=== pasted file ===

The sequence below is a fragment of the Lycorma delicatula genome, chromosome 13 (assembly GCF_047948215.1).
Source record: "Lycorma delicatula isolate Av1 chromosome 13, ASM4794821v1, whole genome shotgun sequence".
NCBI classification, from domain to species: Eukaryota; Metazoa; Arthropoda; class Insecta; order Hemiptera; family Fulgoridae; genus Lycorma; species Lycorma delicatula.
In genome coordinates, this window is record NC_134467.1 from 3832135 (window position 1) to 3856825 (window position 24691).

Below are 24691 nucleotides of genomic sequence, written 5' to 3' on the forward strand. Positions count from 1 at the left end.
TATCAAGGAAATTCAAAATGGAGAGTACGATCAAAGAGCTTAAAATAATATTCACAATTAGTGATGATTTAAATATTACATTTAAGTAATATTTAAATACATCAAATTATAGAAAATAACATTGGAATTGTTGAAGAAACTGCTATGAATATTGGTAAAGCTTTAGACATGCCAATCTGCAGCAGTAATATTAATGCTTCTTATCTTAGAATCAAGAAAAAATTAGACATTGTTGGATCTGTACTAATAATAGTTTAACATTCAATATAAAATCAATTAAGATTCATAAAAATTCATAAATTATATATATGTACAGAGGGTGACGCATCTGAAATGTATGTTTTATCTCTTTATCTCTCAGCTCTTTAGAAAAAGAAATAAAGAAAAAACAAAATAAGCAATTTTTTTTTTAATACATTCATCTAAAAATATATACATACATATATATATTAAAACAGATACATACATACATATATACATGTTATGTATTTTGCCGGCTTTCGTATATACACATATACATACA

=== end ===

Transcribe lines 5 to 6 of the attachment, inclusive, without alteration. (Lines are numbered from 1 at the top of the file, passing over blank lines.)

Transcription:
Below are 24691 nucleotides of genomic sequence, written 5' to 3' on the forward strand. Positions count from 1 at the left end.
TATCAAGGAAATTCAAAATGGAGAGTACGATCAAAGAGCTTAAAATAATATTCACAATTAGTGATGATTTAAATATTACATTTAAGTAATATTTAAATACATCAAATTATAGAAAATAACATTGGAATTGTTGAAGAAACTGCTATGAATATTGGTAAAGCTTTAGACATGCCAATCTGCAGCAGTAATATTAATGCTTCTTATCTTAGAATCAAGAAAAAATTAGACATTGTTGGATCTGTACTAATAATAGTTTAACATTCAATATAAAATCAATTAAGATTCATAAAAATTCATAAATTATATATATGTACAGAGGGTGACGCATCTGAAATGTATGTTTTATCTCTTTATCTCTCAGCTCTTTAGAAAAAGAAATAAAGAAAAAACAAAATAAGCAATTTTTTTTTTAATACATTCATCTAAAAATATATACATACATATATATATTAAAACAGATACATACATACATATATACATGTTATGTATTTTGCCGGCTTTCGTATATACACATATACATACA